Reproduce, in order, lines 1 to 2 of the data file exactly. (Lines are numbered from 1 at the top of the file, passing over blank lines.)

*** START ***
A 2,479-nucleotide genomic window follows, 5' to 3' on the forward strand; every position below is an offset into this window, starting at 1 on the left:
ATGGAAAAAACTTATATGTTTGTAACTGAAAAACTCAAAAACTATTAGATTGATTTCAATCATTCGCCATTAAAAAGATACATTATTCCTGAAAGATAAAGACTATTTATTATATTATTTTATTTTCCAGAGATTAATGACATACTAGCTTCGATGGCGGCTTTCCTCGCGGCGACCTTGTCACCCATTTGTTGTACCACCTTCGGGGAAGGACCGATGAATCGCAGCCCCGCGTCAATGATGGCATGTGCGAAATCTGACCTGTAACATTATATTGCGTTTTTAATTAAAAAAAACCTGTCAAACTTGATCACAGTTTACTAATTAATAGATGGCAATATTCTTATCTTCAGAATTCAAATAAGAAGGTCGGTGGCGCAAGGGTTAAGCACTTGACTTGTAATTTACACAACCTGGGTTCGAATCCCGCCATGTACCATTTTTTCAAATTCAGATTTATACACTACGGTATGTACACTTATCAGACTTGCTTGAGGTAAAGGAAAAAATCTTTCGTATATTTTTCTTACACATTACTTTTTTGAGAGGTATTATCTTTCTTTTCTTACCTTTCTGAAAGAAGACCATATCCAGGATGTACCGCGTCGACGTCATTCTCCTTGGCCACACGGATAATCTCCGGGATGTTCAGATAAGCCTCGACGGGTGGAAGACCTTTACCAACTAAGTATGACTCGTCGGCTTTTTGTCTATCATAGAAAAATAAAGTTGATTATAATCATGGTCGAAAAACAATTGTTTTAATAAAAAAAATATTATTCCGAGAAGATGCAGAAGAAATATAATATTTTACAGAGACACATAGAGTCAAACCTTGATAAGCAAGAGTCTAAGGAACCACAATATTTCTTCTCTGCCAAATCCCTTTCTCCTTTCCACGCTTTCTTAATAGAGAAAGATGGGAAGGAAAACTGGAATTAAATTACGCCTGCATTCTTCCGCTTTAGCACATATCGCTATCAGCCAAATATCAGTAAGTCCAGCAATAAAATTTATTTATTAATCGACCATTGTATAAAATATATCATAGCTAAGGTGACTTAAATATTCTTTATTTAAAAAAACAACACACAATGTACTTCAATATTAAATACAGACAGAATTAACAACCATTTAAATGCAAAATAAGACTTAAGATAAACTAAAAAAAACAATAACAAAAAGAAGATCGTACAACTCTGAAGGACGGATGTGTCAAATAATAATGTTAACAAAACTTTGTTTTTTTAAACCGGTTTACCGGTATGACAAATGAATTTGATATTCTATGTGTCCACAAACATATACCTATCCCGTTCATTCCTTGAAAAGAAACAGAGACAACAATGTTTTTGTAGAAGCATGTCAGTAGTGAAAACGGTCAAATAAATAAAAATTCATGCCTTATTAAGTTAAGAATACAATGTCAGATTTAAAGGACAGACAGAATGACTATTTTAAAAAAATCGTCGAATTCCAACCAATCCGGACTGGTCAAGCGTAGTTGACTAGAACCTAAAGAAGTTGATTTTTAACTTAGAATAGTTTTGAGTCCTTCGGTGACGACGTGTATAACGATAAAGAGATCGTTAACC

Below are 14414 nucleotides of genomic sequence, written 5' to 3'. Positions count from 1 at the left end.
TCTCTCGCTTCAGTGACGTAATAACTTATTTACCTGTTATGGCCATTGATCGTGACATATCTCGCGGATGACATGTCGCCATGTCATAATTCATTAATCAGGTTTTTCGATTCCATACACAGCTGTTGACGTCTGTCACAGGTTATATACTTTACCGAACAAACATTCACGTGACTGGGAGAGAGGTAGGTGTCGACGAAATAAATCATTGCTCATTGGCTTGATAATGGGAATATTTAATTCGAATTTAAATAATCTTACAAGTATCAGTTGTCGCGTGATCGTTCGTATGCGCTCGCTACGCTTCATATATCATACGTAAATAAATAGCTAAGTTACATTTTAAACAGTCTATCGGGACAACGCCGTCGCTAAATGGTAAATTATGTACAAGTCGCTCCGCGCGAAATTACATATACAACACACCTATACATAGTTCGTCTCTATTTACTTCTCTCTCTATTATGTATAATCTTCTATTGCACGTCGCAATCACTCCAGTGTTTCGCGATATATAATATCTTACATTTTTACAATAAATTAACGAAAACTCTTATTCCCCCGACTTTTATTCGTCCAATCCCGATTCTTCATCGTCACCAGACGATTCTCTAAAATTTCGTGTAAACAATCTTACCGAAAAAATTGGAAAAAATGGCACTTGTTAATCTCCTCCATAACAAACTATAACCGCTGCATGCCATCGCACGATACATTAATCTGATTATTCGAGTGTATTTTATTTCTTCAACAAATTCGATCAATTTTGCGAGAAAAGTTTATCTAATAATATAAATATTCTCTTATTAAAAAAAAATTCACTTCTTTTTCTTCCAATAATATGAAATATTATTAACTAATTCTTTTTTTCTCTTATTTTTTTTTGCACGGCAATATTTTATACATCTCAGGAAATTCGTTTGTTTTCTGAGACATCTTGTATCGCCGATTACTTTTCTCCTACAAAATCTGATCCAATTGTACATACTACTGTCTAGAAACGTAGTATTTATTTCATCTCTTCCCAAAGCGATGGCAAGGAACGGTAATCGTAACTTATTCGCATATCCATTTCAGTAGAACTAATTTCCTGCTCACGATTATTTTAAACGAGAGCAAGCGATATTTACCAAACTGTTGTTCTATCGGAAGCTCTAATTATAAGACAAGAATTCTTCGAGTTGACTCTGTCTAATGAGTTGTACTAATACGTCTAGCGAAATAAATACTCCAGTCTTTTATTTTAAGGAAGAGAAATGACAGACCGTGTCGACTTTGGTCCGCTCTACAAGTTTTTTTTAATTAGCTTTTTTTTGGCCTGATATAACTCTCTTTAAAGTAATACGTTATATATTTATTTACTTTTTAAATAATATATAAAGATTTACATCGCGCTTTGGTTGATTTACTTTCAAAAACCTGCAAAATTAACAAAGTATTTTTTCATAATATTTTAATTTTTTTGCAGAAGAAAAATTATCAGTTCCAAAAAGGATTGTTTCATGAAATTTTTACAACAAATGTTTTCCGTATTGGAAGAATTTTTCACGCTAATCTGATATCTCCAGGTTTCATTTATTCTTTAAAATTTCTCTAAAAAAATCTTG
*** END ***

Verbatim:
A 2,479-nucleotide genomic window follows, 5' to 3' on the forward strand; every position below is an offset into this window, starting at 1 on the left:
ATGGAAAAAACTTATATGTTTGTAACTGAAAAACTCAAAAACTATTAGATTGATTTCAATCATTCGCCATTAAAAAGATACATTATTCCTGAAAGATAAAGACTATTTATTATATTATTTTATTTTCCAGAGATTAATGACATACTAGCTTCGATGGCGGCTTTCCTCGCGGCGACCTTGTCACCCATTTGTTGTACCACCTTCGGGGAAGGACCGATGAATCGCAGCCCCGCGTCAATGATGGCATGTGCGAAATCTGACCTGTAACATTATATTGCGTTTTTAATTAAAAAAAACCTGTCAAACTTGATCACAGTTTACTAATTAATAGATGGCAATATTCTTATCTTCAGAATTCAAATAAGAAGGTCGGTGGCGCAAGGGTTAAGCACTTGACTTGTAATTTACACAACCTGGGTTCGAATCCCGCCATGTACCATTTTTTCAAATTCAGATTTATACACTACGGTATGTACACTTATCAGACTTGCTTGAGGTAAAGGAAAAAATCTTTCGTATATTTTTCTTACACATTACTTTTTTGAGAGGTATTATCTTTCTTTTCTTACCTTTCTGAAAGAAGACCATATCCAGGATGTACCGCGTCGACGTCATTCTCCTTGGCCACACGGATAATCTCCGGGATGTTCAGATAAGCCTCGACGGGTGGAAGACCTTTACCAACTAAGTATGACTCGTCGGCTTTTTGTCTATCATAGAAAAATAAAGTTGATTATAATCATGGTCGAAAAACAATTGTTTTAATAAAAAAAATATTATTCCGAGAAGATGCAGAAGAAATATAATATTTTACAGAGACACATAGAGTCAAACCTTGATAAGCAAGAGTCTAAGGAACCACAATATTTCTTCTCTGCCAAATCCCTTTCTCCTTTCCACGCTTTCTTAATAGAGAAAGATGGGAAGGAAAACTGGAATTAAATTACGCCTGCATTCTTCCGCTTTAGCACATATCGCTATCAGCCAAATATCAGTAAGTCCAGCAATAAAATTTATTTATTAATCGACCATTGTATAAAATATATCATAGCTAAGGTGACTTAAATATTCTTTATTTAAAAAAACAACACACAATGTACTTCAATATTAAATACAGACAGAATTAACAACCATTTAAATGCAAAATAAGACTTAAGATAAACTAAAAAAAACAATAACAAAAAGAAGATCGTACAACTCTGAAGGACGGATGTGTCAAATAATAATGTTAACAAAACTTTGTTTTTTTAAACCGGTTTACCGGTATGACAAATGAATTTGATATTCTATGTGTCCACAAACATATACCTATCCCGTTCATTCCTTGAAAAGAAACAGAGACAACAATGTTTTTGTAGAAGCATGTCAGTAGTGAAAACGGTCAAATAAATAAAAATTCATGCCTTATTAAGTTAAGAATACAATGTCAGATTTAAAGGACAGACAGAATGACTATTTTAAAAAAATCGTCGAATTCCAACCAATCCGGACTGGTCAAGCGTAGTTGACTAGAACCTAAAGAAGTTGATTTTTAACTTAGAATAGTTTTGAGTCCTTCGGTGACGACGTGTATAACGATAAAGAGATCGTTAACC